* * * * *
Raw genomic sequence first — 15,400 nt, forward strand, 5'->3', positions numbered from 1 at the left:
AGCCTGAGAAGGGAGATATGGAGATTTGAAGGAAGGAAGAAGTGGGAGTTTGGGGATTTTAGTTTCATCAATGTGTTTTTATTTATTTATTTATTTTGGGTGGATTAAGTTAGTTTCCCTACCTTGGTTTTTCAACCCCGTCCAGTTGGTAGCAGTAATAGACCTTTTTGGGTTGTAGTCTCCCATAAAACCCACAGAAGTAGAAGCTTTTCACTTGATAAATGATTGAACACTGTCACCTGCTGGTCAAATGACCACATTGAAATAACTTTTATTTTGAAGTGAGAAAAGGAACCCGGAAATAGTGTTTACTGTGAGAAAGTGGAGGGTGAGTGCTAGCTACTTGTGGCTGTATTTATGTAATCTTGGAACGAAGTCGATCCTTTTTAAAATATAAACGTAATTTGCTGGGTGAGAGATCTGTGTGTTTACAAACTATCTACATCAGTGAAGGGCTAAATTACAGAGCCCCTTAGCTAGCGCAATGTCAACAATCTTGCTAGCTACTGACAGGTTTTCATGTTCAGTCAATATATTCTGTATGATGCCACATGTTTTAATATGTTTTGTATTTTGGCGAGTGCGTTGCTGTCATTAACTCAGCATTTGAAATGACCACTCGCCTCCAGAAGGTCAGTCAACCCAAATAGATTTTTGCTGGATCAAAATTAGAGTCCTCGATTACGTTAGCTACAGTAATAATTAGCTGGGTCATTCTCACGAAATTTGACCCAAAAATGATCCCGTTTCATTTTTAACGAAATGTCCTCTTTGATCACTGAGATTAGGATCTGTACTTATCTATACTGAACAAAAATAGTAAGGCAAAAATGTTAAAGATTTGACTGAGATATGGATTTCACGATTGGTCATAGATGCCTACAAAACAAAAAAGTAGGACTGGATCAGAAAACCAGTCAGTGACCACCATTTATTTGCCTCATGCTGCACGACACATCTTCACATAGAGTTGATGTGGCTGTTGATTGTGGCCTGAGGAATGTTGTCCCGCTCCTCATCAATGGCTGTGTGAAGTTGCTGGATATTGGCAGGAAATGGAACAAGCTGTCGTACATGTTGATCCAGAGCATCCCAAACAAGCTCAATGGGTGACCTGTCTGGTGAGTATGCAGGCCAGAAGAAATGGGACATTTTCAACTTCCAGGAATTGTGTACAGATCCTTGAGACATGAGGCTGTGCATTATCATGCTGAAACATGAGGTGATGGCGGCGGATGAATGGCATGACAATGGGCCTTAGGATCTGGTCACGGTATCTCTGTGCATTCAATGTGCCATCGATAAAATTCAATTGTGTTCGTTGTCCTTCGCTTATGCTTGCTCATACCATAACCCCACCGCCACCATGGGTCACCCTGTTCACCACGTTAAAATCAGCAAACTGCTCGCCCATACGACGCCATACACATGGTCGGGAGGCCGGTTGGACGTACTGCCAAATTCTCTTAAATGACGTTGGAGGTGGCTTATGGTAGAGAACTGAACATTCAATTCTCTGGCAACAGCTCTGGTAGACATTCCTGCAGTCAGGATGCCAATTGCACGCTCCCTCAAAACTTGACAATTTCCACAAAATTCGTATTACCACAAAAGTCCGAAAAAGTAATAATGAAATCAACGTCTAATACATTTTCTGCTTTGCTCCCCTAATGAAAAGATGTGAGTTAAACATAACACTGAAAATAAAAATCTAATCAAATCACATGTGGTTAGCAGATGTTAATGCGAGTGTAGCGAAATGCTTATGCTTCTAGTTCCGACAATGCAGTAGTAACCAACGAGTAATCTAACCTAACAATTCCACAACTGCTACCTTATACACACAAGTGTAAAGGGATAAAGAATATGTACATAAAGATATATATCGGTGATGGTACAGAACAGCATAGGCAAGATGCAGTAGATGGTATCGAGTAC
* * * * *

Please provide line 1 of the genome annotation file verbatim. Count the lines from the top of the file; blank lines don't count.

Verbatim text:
Raw genomic sequence first — 15,400 nt, forward strand, 5'->3', positions numbered from 1 at the left: